Department of Sociology, The Chinese University of Hong Kong.
About the Webinar
In the early 1970s, the balkanization of the US labor market into “men’s occupations” and “women’s occupations” began to unravel, as women entered the professions and other male- typed sectors in record numbers. This decline in gender segregation continued on for several decades but then suddenly stalled at the turn of the century and shows no signs of resuming. Although the stall is itself undisputed, its sources remain unclear. Based on her most recent work published in the Proceedings of the National Academy of Sciences in coauthorship with Dr. David Grusky, Dr. Zhu showed that a resurgence in segregation-inducing forms of intergenerational transmission stands behind the recent stall. Far from serving as impartial conduits, fathers are now disproportionately conveying male-typed occupations to their sons, whereas mothers are effectively gender-neutral in their transmission outcomes. This segregative turn among fathers accounts for 47% of the stall in the gender segregation trend (between 2000 and 2018), while the earlier integrative turn among fathers accounts for 34% of the initial downturn in segregation (between 1972 and 1999). It follows that a U-turn in intergenerational processes lies behind the U-turn in gender segregation.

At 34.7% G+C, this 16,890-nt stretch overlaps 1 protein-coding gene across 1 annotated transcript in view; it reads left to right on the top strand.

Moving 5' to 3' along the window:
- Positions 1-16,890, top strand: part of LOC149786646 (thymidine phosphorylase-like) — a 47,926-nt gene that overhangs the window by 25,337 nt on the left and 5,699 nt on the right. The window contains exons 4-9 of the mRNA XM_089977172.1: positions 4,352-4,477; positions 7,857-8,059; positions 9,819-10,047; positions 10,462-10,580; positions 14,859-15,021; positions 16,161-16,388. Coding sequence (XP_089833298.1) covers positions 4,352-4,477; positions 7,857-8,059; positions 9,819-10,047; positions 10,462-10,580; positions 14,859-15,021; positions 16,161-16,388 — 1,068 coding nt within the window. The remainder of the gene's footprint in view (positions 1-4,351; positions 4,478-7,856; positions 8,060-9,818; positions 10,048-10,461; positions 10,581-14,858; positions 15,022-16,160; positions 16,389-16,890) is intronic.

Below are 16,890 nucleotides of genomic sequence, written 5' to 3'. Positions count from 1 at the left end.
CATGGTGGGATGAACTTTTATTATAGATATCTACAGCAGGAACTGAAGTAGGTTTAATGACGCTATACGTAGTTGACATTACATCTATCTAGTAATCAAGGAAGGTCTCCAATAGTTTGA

About the Speaker
Ling Zhu received an MS in Statistics and a PhD in Sociology from Stanford University. Before moving to Hong Kong, she was a post-doctoral fellow at the Stanford Center for Poverty and Inequality. Her overarching research interests consist of two substantive topics and one methodological theme: (1) state governance in authoritarian regimes – how the bureaucratic organizations are structured and the bureaucrats are incentivized to maintain a delicate balance between political control (which requires power centralization) and regional development (which requires power de-centralization), (2) mechanisms of reproducing economic inequality, gender segregation, and family advantages/disadvantages in China and in the United States, and (3) understanding misuses of causal inference methodology.